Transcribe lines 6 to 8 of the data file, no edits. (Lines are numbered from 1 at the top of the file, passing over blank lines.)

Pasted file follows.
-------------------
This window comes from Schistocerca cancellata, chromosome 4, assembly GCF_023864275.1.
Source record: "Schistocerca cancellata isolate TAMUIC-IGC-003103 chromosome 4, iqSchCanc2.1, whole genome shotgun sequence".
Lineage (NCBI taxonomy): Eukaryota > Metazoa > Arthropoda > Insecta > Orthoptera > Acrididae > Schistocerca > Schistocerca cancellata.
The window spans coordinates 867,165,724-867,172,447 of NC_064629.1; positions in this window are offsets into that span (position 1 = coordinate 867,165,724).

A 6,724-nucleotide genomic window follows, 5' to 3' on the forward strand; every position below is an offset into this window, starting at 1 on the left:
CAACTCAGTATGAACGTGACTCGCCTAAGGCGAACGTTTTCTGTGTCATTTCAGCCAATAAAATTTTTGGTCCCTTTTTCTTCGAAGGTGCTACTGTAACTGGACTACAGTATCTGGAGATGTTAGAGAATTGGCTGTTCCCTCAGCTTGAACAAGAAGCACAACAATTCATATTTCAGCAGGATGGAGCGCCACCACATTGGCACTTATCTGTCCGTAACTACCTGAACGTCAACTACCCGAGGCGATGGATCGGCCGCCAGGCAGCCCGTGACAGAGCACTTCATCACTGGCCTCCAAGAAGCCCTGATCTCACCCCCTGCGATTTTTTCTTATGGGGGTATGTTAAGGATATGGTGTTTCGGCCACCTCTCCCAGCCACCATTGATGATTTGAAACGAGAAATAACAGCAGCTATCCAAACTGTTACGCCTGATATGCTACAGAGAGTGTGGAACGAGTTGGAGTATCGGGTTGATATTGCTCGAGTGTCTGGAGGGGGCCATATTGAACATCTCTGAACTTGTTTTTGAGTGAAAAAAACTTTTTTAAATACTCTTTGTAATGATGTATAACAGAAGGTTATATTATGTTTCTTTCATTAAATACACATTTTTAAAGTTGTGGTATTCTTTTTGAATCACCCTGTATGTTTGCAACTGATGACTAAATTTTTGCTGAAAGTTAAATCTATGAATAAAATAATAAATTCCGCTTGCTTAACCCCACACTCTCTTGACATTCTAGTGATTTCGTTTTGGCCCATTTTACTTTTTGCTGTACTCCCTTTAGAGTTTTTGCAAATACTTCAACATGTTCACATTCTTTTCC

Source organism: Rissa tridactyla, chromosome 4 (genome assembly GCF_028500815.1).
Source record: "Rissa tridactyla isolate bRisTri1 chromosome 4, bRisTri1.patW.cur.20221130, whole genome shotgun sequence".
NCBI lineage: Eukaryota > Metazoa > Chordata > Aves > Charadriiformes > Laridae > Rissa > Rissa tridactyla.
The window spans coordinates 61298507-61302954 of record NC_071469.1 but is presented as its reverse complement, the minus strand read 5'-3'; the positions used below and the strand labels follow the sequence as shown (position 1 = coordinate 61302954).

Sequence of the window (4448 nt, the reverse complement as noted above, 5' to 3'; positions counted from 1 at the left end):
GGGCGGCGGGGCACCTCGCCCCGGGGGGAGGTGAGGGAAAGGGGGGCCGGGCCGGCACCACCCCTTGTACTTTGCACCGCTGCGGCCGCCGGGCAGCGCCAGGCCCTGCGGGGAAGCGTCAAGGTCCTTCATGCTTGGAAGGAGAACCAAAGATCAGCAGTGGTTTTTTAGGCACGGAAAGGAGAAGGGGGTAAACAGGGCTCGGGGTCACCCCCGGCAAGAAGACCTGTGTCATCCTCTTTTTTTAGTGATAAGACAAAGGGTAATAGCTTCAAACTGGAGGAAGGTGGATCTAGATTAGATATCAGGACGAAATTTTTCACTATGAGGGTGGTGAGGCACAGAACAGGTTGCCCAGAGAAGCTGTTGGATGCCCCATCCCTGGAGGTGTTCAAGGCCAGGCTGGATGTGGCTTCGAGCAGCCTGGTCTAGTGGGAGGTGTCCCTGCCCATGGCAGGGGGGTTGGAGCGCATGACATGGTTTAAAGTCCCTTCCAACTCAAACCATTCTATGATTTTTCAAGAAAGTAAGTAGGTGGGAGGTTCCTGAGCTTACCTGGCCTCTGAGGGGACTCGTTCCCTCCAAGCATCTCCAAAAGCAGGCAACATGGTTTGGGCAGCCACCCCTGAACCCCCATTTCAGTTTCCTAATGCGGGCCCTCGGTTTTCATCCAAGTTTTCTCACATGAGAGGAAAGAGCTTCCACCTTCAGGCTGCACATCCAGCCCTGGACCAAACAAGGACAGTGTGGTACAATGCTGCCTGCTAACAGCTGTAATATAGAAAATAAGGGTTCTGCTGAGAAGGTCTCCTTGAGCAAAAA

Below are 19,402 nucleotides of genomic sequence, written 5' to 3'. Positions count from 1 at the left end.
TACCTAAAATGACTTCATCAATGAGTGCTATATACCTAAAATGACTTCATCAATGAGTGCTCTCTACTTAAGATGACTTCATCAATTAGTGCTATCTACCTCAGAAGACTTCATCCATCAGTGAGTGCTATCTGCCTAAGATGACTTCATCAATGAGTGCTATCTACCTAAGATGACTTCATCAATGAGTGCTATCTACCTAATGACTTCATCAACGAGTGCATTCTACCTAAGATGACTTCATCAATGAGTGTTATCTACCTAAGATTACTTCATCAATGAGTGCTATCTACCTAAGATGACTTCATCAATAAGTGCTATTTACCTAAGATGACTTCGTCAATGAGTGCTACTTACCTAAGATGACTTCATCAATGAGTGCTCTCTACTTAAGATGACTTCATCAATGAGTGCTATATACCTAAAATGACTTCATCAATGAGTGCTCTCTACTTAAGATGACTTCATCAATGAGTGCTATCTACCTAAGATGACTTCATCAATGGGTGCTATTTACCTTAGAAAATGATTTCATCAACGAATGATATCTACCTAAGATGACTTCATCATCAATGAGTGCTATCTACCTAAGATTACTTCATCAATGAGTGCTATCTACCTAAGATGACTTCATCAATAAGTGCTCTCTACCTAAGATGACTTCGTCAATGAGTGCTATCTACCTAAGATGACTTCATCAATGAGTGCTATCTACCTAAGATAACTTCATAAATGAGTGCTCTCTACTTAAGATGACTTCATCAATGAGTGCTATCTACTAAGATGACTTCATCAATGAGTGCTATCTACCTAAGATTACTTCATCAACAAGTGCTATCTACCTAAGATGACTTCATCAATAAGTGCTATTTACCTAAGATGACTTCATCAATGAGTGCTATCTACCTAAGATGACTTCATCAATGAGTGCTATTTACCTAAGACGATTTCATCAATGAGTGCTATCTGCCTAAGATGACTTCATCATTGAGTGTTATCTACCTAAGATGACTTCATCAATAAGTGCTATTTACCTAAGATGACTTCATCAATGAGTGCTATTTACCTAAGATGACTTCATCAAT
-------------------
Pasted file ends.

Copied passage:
CAACTCAGTATGAACGTGACTCGCCTAAGGCGAACGTTTTCTGTGTCATTTCAGCCAATAAAATTTTTGGTCCCTTTTTCTTCGAAGGTGCTACTGTAACTGGACTACAGTATCTGGAGATGTTAGAGAATTGGCTGTTCCCTCAGCTTGAACAAGAAGCACAACAATTCATATTTCAGCAGGATGGAGCGCCACCACATTGGCACTTATCTGTCCGTAACTACCTGAACGTCAACTACCCGAGGCGATGGATCGGCCGCCAGGCAGCCCGTGACAGAGCACTTCATCACTGGCCTCCAAGAAGCCCTGATCTCACCCCCTGCGATTTTTTCTTATGGGGGTATGTTAAGGATATGGTGTTTCGGCCACCTCTCCCAGCCACCATTGATGATTTGAAACGAGAAATAACAGCAGCTATCCAAACTGTTACGCCTGATATGCTACAGAGAGTGTGGAACGAGTTGGAGTATCGGGTTGATATTGCTCGAGTGTCTGGAGGGGGCCATATTGAACATCTCTGAACTTGTTTTTGAGTGAAAAAAACTTTTTTAAATACTCTTTGTAATGATGTATAACAGAAGGTTATATTATGTTTCTTTCATTAAATACACATTTTTAAAGTTGTGGTATTCTTTTTGAATCACCCTGTATGTTTGCAACTGATGACTAAATTTTTGCTGAAAGTTAAATCTATGAATAAAATAATAAATTCCGCTTGCTTAACCCCACACTCTCTTGACATTCTAGTGATTTCGTTTTGGCCCATTTTACTTTTTGCTGTACTCCCTTTAGAGTTTTTGCAAATACTTCAACATGTTCACATTCTTTTCC

Source organism: Rissa tridactyla, chromosome 4 (genome assembly GCF_028500815.1).
Source record: "Rissa tridactyla isolate bRisTri1 chromosome 4, bRisTri1.patW.cur.20221130, whole genome shotgun sequence".